Of equal importance to both film or digital photographers is the benefit of fill lighting. It’s easy to just shoot a picture ‘as is’, but with careful thought before hand (and some extra gear), your images could be dramatically enhanced.
For images that are within the power reach of your hot shoe mounted flash gun, just adding a little fill flash to brighten the darkest shadows can make a difference. Especially with people, as the ‘twinkle’ created in their eyes (if nothing more) will give a little extra life to a shot.
It surprising the difference it makes if the flash is used ‘off’ camera, either in your hand or on a stand. See for yourself by taking a shot with the flash on the hot shoe, then use an extension cable an hold it up as high as you can, then off to the side by around 20-30 degrees. The closer you are to your subject, the more pronounced the fill lighting effect is. It really gives a 3-dimensional look.
When shooting fun group shots, especially if you get in close to give more impact, this flash off camera technique can give some really great impact images. Depending on the available ambient light, try to keep the fill flash 1 to 2 stops less, so it doesn’t overpower the natural light.
You may also try using a powered light panel to act as a fill flash, though these are more often used as the main light source. In a multi-panel light set up, the fill light is often placed to the rear of (and above) the camera and carefully adjusted to give the perfect ‘lift’ to the shadows. Again, experimentation is key for the perfect balance for fill lighting.
Auto or manual flash?
A good flash gun will give you the option to manually dial in the power that you desire. But then guessing the correct distance from your subject can be tricky, unless you measure it accurately. In practice this often isn’t practical. So as long as you (by skill or good guesswork) point your flash gun at the subject and not over their heads, the gun should work okay in auto mode. Just be sure to ‘trick’ the gun into thinking you are using a different ISO or exposure so that it doesn’t over-flash the subject. Lots of experimentation will give you great fill lighting results.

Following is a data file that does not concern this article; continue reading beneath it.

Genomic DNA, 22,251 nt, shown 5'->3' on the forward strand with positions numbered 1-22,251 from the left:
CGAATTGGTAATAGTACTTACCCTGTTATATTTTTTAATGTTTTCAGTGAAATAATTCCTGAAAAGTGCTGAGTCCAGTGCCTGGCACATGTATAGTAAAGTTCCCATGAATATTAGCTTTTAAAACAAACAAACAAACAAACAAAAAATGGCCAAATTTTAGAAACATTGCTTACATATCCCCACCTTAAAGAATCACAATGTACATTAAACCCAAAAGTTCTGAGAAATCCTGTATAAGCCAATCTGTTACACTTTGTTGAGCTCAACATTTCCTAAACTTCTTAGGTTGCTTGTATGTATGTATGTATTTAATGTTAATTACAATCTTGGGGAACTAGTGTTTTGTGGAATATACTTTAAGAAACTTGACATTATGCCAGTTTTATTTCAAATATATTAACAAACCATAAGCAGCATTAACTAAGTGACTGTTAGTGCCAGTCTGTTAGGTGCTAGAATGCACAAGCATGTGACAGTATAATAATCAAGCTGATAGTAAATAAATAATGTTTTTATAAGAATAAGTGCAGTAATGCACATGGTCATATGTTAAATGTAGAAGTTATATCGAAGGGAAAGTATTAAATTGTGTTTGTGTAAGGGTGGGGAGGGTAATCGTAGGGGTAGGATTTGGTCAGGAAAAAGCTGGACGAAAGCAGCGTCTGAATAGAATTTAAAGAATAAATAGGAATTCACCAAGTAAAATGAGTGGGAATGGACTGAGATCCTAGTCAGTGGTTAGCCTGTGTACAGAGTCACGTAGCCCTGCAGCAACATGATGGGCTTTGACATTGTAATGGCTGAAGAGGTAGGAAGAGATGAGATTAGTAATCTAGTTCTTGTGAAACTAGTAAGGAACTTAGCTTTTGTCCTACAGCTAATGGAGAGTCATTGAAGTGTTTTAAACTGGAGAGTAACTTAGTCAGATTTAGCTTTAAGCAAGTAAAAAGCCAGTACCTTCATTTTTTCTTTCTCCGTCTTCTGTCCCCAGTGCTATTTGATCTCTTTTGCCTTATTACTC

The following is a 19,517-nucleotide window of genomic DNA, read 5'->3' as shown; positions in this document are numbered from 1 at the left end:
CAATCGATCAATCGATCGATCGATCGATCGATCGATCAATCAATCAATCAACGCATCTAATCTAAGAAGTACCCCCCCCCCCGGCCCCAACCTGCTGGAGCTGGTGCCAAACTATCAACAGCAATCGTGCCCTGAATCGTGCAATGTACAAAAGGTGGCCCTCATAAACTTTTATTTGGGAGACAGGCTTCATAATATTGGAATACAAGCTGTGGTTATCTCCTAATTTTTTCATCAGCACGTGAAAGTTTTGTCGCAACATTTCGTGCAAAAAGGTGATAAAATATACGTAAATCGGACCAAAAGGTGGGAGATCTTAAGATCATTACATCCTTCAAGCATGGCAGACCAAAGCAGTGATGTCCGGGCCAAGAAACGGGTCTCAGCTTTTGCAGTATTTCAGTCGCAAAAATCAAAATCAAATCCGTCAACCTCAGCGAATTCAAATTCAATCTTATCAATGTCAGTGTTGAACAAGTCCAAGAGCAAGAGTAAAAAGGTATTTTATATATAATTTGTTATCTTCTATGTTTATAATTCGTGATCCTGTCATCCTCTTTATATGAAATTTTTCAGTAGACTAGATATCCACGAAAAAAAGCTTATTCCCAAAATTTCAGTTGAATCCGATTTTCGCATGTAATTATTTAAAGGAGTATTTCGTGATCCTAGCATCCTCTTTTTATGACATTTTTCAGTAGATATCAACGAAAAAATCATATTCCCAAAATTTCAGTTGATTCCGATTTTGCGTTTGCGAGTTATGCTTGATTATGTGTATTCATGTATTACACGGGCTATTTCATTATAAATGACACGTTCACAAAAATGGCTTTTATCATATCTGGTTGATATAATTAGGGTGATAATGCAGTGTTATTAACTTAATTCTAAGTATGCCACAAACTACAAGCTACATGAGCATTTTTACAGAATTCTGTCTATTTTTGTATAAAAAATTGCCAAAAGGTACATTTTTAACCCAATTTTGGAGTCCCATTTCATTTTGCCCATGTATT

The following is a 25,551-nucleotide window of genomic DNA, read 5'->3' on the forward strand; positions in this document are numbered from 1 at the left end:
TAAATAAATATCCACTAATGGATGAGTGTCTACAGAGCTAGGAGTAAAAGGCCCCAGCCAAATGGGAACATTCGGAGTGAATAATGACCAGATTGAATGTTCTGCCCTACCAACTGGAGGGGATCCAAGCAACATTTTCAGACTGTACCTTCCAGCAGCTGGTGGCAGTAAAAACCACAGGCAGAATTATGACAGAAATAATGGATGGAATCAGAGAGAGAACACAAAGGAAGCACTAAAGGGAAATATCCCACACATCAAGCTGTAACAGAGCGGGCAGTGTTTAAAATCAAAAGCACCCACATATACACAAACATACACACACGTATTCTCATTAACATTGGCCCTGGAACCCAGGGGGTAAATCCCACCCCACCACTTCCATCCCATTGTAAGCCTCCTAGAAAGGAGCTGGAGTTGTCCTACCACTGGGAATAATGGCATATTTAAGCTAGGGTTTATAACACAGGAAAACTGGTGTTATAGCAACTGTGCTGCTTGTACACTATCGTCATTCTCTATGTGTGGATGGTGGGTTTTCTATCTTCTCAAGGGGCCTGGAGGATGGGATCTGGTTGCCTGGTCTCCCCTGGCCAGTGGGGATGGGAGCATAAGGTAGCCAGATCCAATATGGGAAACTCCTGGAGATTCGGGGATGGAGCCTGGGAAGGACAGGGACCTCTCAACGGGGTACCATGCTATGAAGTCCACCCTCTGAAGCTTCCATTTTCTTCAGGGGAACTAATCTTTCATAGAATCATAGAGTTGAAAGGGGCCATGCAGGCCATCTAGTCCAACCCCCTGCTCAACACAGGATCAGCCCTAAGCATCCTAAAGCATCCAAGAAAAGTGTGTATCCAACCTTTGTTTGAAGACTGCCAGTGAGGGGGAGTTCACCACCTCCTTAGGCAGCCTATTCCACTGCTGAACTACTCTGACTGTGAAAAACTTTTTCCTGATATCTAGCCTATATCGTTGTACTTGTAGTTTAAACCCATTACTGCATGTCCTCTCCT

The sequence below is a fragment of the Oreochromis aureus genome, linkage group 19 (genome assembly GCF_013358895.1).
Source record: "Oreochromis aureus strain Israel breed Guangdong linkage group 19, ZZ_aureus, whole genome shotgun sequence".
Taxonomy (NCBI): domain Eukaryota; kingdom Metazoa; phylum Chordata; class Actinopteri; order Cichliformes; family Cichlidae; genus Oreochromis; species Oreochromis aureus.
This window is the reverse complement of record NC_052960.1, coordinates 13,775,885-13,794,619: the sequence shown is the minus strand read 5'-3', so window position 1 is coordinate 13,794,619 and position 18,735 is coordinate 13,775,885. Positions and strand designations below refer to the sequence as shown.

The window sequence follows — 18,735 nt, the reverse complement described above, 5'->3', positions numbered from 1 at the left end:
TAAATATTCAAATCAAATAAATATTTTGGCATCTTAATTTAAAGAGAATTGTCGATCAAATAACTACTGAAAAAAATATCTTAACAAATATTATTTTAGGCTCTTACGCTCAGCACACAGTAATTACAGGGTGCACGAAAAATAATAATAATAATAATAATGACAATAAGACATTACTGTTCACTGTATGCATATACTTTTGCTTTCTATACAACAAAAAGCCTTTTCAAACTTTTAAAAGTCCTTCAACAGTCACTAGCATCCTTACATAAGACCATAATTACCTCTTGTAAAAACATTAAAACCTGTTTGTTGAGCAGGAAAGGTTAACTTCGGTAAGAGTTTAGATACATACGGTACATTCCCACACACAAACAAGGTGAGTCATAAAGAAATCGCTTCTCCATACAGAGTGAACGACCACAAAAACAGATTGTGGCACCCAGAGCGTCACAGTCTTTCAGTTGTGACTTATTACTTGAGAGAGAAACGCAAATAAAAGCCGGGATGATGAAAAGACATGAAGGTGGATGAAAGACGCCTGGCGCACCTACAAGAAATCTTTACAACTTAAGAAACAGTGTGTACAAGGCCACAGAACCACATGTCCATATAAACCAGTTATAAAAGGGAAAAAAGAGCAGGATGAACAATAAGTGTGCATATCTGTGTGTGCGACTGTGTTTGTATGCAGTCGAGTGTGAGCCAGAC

Folding Light Panels
Many photographers carry fold-out reflectors with them for fill lighting. They come in various sizes, so it’s always handy to have at least a small one with you in at all times. Keep larger ones in the car just in case.
The original Lastolite reflector has been the accessory of choice for professionals across the world for many years. Similar folding light panels are now readily available in different sizes and colours and materials by a variety of manufacturers. These Kenro 5-in-1 Reflector Kits are great value (available in 42 or 32 inch sizes).
The white ones can add a very soft diffused reflected light and the silver and gold ones give a more crisp fill light. Try a few different ones on each shot you take to get a feel for the effect they give. Window light portraiture in black and white can be really enhanced with reflectors. But don’t over-do it (just as with flash) otherwise the naturalness will diminish.
A nice ‘trick’ with the white reflector panels (and also white brollies) is to shine a light through them to give a VERY diffuse lighting. This can become your main OR fill light depending on how you wish to create your shot.
As a slight aside, a very effective lighting ‘source’ can be created by placing a large white reflector against a window (especially in bright sunshine) and the diffused light that comes through can make amazing ‘natural lighting’ portraits. It’s very impressive and so simple to do. I used that trick at most of my wedding shoots and the light just seems to wrap seamlessly around the subject and gives fantastic details in both shadows and highlights.
However you use fill lighting, be creative and have fun!